On Monday September 10, 2018 a Comet 21P/Giacobini-Zinner will reach closest approach to the Earth at a distance of 0.39AU (36 million miles). This will be the closest approach since 1946 and the comet is expected to reach visual magnitude 7. This is a brightness just outside the realms of naked eye visibility however an ideal target for binoculars. The above image was taken by Michael Jäger on 7 September from Weißenkirchen Austria.
How to observe comet 21p at closest approach
The comet’s orbit is ideal for observing as it lies outside the orbit of the Earth. This means that the comet will be located away from the direction of the Sun as viewed from the Earth.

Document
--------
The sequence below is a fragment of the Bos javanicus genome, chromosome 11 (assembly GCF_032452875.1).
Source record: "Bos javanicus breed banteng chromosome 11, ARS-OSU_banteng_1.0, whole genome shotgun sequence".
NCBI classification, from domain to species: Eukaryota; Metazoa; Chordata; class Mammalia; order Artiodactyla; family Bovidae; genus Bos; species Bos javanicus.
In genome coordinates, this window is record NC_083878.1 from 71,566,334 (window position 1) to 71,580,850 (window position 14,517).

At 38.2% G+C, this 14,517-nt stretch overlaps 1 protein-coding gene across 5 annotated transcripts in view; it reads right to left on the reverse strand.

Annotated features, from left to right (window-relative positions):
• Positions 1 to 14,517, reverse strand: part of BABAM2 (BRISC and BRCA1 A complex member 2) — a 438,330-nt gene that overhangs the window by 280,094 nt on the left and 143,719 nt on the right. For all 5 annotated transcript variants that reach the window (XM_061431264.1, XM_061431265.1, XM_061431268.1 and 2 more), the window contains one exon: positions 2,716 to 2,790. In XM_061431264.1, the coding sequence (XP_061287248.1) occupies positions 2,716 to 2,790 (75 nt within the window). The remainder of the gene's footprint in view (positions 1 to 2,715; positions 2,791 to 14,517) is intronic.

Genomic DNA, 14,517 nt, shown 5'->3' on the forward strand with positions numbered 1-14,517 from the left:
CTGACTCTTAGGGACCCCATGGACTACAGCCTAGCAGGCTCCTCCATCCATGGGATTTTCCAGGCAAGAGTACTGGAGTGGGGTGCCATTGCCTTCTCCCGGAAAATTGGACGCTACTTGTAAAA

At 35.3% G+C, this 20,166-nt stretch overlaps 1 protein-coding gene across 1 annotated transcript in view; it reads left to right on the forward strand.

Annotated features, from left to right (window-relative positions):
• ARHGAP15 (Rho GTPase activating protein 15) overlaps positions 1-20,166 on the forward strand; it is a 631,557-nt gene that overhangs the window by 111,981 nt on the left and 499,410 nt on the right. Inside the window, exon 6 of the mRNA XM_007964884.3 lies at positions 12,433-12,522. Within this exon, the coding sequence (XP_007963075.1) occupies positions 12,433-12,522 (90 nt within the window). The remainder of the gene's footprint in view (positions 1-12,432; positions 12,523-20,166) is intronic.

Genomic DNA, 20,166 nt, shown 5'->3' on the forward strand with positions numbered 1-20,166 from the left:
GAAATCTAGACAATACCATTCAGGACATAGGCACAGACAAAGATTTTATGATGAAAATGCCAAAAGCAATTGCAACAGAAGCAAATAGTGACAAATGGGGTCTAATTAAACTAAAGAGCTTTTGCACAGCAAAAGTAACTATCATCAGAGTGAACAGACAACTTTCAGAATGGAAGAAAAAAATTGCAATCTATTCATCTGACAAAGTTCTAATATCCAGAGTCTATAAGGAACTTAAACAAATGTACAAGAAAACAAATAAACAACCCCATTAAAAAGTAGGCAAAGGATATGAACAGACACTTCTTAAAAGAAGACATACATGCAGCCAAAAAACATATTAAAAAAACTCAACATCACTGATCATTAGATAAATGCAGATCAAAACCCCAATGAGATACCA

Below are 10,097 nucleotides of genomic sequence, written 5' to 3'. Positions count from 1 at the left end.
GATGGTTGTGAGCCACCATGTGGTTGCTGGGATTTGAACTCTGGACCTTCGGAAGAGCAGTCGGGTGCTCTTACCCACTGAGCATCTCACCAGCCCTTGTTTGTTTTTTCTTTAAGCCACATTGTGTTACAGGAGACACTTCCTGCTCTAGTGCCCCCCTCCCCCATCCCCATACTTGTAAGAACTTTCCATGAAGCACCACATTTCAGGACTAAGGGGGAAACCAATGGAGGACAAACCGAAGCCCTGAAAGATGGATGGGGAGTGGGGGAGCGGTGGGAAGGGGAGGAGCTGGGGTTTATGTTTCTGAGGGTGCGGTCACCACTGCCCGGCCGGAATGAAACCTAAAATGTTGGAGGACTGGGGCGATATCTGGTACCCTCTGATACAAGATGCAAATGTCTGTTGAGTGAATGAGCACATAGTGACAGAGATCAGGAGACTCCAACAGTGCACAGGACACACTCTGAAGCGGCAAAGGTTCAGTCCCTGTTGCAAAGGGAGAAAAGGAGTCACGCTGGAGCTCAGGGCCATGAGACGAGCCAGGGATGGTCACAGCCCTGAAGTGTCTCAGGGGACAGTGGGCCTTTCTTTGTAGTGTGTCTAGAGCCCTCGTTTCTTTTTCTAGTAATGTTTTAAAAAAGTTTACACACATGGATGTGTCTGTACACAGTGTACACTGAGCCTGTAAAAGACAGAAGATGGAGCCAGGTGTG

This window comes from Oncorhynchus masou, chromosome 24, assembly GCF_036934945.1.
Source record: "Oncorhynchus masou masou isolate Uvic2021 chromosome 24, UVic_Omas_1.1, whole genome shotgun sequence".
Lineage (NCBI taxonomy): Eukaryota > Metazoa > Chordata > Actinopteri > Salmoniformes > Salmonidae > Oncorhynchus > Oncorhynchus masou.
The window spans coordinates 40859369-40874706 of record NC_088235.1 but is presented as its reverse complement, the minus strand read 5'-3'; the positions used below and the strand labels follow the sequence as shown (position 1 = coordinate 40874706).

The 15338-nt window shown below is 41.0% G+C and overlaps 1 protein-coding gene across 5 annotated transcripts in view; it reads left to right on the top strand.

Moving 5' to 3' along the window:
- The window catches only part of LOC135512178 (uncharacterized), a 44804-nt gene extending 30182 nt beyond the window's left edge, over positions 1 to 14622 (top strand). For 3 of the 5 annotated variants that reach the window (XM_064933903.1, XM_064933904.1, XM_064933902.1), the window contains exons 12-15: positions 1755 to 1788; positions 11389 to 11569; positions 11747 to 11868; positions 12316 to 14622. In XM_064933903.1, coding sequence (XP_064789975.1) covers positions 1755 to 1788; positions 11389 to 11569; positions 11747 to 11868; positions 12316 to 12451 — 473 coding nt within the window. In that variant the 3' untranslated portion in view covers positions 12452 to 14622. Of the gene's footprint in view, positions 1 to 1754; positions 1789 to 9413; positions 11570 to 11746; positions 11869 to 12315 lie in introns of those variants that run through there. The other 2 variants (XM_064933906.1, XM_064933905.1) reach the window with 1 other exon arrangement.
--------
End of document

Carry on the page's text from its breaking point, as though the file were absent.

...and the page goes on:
Most bright comets pass the Sun from within the Earth’s orbit making observations during Perihelion quite challenging as the comet will always be near the Sun in the sky (drowned in twilight). 21P however will be visible rising in the Eastern sky shortly after midnight in the constellation of Auriga. As the night moves on in to the early hours, the constellation of Auriga rises higher and higher in the sky. So the later in to the early hours, the better for observation and imaging. The finder charts below illustrate the location of the comet during closest approach.